The last record in the Common Council files involving the City Cemetery is the April 1871 report from the Lincoln Park Commissioners, detailing their expenses since they assumed control of the grounds in 1869. The commissioners did not have enough money to improve the park grounds, except to continue the construction of the new Lake Shore Drive.
After the Chicago Fire of October 1871, the cemetery is not mentioned again in the Lincoln Park Commissioners Proceedings until October 1872. An item on the 29th of that month records the resolution to remove the vault and the chapel from the cemetery grounds.
The Old Cemetery appears again in the proceedings on April 28, 1874. The image, left, represents two pages from that date's entry. This is a list of the cemetery lots the commissioners condemned to incorporate their area into the park grounds.
These numbers represent the cemetery lots that had not yet been evacuated. Continuing from the previous page, which began the list with lot numbers from the Old Survey, the left page here then lists the Vault Lots, followed by lots from the New Survey. On the right page, the list continues with Block 1, and ends with Block 2. (See the Mapping the Cemetery section for information about these land surveys.)
After the last number, this text ends the writing on the page:
"in the New Survey in the plat of Chicago Cemetery as laid out and recorded in the office of the Board of Public Works in the City of Chicago and in the office of the recorder of Deeds of Cook County, the said Cemetery being a subdivision of a part of S.E. 1/4 of Sec. thirty three (33) Township Forty (40) N. Range Fourteen (14) East and all other lands and lots belonging to private individuals ought to be obtained by condemnation in pursuance of the provisions of law for the purpose of enlarging and improving Lincoln Park.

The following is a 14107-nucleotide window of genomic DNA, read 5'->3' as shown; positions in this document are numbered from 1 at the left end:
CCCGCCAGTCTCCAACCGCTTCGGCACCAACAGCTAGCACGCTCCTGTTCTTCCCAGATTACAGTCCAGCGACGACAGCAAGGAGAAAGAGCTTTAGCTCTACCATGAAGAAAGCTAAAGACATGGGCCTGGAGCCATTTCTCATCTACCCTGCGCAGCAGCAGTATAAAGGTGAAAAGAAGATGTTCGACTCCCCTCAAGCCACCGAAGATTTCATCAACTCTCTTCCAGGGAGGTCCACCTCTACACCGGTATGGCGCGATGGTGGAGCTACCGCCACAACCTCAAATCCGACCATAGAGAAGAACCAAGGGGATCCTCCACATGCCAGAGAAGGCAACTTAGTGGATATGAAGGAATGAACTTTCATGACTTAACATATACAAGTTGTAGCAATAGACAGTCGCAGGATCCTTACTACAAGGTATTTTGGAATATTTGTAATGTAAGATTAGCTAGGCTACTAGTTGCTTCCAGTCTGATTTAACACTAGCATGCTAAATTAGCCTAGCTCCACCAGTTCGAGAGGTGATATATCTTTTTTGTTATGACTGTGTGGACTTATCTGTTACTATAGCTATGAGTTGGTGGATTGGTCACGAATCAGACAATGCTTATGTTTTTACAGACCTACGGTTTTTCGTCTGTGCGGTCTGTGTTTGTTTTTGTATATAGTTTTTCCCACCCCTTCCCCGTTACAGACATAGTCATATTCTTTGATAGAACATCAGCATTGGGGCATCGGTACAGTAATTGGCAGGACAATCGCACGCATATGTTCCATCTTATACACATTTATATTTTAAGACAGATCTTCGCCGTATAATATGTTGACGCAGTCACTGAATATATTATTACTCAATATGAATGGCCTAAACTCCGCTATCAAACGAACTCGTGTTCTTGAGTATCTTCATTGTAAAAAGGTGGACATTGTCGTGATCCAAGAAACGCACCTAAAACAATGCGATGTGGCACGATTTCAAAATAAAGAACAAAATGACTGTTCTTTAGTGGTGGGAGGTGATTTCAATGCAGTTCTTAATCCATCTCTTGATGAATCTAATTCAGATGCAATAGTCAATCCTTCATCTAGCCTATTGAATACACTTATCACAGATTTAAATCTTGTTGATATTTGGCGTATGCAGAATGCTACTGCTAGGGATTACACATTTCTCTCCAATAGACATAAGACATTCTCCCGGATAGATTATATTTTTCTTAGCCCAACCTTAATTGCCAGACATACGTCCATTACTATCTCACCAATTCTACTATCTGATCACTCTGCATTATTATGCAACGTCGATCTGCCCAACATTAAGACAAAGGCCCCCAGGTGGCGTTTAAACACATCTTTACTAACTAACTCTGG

Resolved that the Supervisor and Assessor of the Town of North Chicago be requested to take such action as may be necessary to condemn the land hereinbefore, described as belonging to private persons."
Each lot number, until the time of the Block 1 survey, covered an area of nine by twenty-four feet. Thereafter, the lots measured nine by twelve feet. These two lot sizes could hold eight and four bodies, respectively. It is possible that there are no graves in some of these lots. It is also possible that a lot number can represent eight sets of remains. The 712 lots represented by these numbers do not include the many thousands of individuals still buried in the potter's field. The disinterments from the potter's field began in September 1872
Owners of condemned cemetery lots were offered 20¢ per square foot of land, amounting to $43.20 for a 9x24 foot lot. Settlements and disinterments continued until 1895. See some records of disinterments here.